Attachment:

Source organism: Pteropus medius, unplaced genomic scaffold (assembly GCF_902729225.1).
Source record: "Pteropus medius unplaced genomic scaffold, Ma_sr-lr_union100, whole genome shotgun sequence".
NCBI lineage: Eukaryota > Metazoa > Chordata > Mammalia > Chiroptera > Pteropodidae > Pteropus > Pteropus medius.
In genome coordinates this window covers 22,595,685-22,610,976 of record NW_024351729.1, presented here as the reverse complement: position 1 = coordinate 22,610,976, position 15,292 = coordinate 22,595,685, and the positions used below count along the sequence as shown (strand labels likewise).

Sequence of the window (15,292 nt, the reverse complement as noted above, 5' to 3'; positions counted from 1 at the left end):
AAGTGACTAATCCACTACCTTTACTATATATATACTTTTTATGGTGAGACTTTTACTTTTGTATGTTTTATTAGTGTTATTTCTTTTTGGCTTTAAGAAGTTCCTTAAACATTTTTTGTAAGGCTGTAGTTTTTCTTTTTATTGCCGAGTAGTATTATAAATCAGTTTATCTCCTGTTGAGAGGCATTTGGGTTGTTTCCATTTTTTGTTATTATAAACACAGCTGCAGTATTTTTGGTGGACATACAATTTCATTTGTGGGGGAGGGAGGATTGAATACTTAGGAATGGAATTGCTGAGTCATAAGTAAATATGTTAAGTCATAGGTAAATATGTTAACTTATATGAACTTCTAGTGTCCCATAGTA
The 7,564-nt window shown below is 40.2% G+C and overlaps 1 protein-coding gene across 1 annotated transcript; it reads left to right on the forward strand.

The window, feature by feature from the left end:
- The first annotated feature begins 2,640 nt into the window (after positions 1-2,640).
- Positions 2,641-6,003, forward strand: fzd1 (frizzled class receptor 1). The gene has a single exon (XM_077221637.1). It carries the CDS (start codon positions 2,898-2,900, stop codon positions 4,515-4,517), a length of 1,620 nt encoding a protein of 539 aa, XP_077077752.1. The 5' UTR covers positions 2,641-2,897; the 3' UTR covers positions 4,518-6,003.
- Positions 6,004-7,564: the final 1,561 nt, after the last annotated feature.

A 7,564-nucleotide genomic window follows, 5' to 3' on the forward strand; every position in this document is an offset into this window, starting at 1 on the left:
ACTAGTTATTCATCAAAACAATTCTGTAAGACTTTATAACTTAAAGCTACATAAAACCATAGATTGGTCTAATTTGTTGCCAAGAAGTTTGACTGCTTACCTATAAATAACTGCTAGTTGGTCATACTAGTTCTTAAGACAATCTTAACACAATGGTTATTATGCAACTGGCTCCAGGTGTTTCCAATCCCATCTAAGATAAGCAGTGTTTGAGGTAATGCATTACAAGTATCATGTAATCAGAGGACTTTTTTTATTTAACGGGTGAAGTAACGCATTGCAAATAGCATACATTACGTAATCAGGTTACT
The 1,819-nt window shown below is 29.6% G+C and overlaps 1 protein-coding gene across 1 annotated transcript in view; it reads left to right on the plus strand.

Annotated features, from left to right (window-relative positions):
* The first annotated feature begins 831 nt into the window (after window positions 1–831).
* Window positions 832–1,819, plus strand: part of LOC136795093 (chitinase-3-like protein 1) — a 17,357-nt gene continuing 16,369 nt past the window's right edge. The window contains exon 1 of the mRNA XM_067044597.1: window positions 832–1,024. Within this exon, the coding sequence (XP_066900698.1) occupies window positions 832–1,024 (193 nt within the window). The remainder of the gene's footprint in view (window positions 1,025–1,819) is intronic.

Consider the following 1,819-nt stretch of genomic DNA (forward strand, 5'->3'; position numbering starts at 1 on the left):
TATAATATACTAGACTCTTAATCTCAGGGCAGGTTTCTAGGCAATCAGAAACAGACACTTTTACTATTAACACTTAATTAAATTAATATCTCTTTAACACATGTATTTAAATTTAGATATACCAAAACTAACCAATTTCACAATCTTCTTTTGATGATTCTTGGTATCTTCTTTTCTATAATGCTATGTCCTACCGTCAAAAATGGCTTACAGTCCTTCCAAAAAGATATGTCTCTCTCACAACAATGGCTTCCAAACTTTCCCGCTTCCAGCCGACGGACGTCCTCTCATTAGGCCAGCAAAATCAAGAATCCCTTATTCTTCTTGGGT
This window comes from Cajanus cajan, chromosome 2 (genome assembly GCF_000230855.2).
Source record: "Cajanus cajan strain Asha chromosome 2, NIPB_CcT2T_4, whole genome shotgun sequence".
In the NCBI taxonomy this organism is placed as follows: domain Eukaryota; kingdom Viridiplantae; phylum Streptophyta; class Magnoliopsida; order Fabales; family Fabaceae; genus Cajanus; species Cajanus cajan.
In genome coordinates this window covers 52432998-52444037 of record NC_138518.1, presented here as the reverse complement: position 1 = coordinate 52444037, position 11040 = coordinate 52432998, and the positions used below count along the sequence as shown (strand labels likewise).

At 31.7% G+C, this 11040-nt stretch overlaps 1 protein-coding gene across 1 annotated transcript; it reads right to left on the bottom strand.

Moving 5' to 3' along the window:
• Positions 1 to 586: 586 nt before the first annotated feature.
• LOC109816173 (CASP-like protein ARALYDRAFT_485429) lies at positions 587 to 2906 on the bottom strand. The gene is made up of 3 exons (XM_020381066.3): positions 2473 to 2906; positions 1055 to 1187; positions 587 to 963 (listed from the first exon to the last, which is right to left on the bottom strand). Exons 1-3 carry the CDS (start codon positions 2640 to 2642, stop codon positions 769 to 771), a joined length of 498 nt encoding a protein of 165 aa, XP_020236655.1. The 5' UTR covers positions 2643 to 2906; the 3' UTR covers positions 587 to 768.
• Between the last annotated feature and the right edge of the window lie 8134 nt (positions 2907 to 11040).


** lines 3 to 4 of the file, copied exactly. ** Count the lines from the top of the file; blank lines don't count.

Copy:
NCBI lineage: Eukaryota > Metazoa > Chordata > Mammalia > Chiroptera > Pteropodidae > Pteropus > Pteropus medius.
In genome coordinates this window covers 22,595,685-22,610,976 of record NW_024351729.1, presented here as the reverse complement: position 1 = coordinate 22,610,976, position 15,292 = coordinate 22,595,685, and the positions used below count along the sequence as shown (strand labels likewise).